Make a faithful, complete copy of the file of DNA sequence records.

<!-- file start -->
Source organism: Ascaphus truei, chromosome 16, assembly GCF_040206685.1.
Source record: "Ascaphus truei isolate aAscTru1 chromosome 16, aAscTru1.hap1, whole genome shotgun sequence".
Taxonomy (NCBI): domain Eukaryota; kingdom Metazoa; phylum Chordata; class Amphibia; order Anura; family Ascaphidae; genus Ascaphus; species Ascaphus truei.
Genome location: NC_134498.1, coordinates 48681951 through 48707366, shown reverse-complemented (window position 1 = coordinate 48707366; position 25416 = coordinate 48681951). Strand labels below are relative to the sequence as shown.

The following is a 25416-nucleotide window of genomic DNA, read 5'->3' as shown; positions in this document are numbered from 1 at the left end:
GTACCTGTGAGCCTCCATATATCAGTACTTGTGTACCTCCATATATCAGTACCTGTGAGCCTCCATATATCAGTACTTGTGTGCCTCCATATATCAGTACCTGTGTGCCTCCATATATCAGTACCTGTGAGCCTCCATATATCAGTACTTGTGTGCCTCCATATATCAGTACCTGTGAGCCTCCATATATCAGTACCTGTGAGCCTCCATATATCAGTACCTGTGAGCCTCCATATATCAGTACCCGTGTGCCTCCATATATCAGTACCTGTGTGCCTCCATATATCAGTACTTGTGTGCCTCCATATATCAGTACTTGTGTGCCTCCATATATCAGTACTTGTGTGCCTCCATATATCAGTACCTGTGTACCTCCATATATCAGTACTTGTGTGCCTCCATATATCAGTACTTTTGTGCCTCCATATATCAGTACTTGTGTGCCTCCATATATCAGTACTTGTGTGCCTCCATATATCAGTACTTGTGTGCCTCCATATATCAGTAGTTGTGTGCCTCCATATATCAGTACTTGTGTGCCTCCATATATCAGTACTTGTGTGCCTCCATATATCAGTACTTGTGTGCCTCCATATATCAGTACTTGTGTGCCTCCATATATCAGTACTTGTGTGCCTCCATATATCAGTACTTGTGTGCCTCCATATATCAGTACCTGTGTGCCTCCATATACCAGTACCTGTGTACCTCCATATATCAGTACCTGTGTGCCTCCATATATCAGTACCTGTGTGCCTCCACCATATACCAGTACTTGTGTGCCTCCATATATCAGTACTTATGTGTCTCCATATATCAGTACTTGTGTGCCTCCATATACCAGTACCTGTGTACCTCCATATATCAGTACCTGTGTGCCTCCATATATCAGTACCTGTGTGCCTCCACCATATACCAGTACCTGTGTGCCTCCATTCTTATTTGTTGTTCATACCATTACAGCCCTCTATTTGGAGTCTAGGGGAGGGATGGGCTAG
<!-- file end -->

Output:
Source organism: Ascaphus truei, chromosome 16, assembly GCF_040206685.1.
Source record: "Ascaphus truei isolate aAscTru1 chromosome 16, aAscTru1.hap1, whole genome shotgun sequence".
Taxonomy (NCBI): domain Eukaryota; kingdom Metazoa; phylum Chordata; class Amphibia; order Anura; family Ascaphidae; genus Ascaphus; species Ascaphus truei.
Genome location: NC_134498.1, coordinates 48681951 through 48707366, shown reverse-complemented (window position 1 = coordinate 48707366; position 25416 = coordinate 48681951). Strand labels below are relative to the sequence as shown.

The following is a 25416-nucleotide window of genomic DNA, read 5'->3' as shown; positions in this document are numbered from 1 at the left end:
GTACCTGTGAGCCTCCATATATCAGTACTTGTGTACCTCCATATATCAGTACCTGTGAGCCTCCATATATCAGTACTTGTGTGCCTCCATATATCAGTACCTGTGTGCCTCCATATATCAGTACCTGTGAGCCTCCATATATCAGTACTTGTGTGCCTCCATATATCAGTACCTGTGAGCCTCCATATATCAGTACCTGTGAGCCTCCATATATCAGTACCTGTGAGCCTCCATATATCAGTACCCGTGTGCCTCCATATATCAGTACCTGTGTGCCTCCATATATCAGTACTTGTGTGCCTCCATATATCAGTACTTGTGTGCCTCCATATATCAGTACTTGTGTGCCTCCATATATCAGTACCTGTGTACCTCCATATATCAGTACTTGTGTGCCTCCATATATCAGTACTTTTGTGCCTCCATATATCAGTACTTGTGTGCCTCCATATATCAGTACTTGTGTGCCTCCATATATCAGTACTTGTGTGCCTCCATATATCAGTAGTTGTGTGCCTCCATATATCAGTACTTGTGTGCCTCCATATATCAGTACTTGTGTGCCTCCATATATCAGTACTTGTGTGCCTCCATATATCAGTACTTGTGTGCCTCCATATATCAGTACTTGTGTGCCTCCATATATCAGTACTTGTGTGCCTCCATATATCAGTACCTGTGTGCCTCCATATACCAGTACCTGTGTACCTCCATATATCAGTACCTGTGTGCCTCCATATATCAGTACCTGTGTGCCTCCACCATATACCAGTACTTGTGTGCCTCCATATATCAGTACTTATGTGTCTCCATATATCAGTACTTGTGTGCCTCCATATACCAGTACCTGTGTACCTCCATATATCAGTACCTGTGTGCCTCCATATATCAGTACCTGTGTGCCTCCACCATATACCAGTACCTGTGTGCCTCCATTCTTATTTGTTGTTCATACCATTACAGCCCTCTATTTGGAGTCTAGGGGAGGGATGGGCTAG